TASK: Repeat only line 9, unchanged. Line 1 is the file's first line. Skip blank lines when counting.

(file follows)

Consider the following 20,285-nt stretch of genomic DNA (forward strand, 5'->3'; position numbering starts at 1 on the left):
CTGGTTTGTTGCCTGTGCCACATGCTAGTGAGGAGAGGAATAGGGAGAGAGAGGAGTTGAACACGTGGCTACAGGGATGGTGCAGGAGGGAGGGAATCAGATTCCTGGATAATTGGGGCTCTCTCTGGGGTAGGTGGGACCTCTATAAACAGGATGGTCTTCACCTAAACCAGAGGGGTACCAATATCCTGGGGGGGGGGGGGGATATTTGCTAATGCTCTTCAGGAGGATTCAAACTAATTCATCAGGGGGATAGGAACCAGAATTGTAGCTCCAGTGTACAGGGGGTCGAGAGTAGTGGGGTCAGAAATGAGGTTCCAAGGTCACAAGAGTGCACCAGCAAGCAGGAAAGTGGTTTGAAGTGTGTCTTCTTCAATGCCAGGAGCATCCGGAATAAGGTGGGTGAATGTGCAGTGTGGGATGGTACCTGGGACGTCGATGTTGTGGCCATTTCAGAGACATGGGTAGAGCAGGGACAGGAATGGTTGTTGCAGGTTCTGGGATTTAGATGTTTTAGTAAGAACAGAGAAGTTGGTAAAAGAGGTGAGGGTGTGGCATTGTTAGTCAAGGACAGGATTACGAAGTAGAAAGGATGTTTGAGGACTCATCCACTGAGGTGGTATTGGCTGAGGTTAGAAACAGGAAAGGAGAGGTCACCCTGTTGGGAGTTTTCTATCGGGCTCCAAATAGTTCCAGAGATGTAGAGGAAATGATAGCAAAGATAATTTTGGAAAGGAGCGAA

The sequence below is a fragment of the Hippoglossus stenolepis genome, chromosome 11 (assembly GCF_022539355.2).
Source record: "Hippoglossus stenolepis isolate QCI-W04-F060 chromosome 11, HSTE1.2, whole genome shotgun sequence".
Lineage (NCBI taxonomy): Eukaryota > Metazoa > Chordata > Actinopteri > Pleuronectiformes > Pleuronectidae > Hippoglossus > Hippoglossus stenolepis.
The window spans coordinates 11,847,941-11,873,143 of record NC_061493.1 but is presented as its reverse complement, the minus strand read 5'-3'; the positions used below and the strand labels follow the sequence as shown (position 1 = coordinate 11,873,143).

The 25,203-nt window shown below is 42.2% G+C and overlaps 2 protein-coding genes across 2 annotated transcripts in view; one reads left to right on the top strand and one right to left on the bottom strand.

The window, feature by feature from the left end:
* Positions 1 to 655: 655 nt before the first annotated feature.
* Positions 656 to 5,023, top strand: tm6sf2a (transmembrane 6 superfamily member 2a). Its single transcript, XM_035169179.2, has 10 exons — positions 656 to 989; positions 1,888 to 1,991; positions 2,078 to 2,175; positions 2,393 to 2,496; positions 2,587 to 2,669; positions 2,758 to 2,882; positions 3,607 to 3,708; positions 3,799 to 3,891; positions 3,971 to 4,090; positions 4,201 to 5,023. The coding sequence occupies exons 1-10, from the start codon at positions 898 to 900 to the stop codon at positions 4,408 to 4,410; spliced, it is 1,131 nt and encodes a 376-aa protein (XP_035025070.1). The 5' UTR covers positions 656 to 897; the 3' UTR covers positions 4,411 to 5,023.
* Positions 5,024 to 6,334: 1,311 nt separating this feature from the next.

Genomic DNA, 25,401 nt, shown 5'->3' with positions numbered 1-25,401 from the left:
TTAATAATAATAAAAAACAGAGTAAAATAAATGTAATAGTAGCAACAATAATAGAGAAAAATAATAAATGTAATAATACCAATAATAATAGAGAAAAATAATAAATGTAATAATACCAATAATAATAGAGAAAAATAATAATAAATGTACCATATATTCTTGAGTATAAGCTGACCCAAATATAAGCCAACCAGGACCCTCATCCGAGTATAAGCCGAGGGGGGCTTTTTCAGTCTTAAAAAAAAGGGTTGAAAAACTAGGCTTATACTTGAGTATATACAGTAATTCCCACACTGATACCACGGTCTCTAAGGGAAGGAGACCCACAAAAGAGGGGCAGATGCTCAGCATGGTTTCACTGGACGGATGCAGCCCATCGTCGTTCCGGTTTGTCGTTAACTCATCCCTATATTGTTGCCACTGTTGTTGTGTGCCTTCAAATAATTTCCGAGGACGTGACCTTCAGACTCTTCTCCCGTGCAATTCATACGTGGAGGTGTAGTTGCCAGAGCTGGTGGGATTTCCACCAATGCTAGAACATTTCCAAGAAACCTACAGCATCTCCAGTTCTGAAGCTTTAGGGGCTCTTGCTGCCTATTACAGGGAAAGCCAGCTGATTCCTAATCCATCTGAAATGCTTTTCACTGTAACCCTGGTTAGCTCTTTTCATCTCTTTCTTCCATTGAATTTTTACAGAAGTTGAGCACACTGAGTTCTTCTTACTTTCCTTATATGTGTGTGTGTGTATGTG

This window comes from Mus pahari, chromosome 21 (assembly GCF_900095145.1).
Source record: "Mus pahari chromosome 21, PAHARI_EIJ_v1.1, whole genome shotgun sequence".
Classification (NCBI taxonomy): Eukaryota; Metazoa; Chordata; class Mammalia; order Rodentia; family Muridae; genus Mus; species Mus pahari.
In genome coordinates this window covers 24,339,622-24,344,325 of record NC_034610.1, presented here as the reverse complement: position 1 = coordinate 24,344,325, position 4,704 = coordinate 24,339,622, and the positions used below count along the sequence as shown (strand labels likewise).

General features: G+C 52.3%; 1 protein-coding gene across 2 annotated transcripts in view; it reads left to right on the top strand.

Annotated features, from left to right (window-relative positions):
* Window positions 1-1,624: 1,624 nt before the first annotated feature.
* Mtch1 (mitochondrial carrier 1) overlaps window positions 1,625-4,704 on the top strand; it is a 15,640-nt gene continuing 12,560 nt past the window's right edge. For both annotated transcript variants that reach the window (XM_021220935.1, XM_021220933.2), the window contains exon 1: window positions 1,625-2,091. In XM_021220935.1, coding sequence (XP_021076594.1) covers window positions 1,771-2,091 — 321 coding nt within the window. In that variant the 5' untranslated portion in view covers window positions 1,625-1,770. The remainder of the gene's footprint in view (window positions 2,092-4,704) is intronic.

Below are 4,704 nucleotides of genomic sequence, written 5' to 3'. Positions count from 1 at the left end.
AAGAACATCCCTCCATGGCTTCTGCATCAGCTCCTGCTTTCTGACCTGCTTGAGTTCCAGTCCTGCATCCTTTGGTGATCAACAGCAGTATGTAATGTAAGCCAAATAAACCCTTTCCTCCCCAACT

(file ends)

* Positions 1 to 655: 655 nt before the first annotated feature.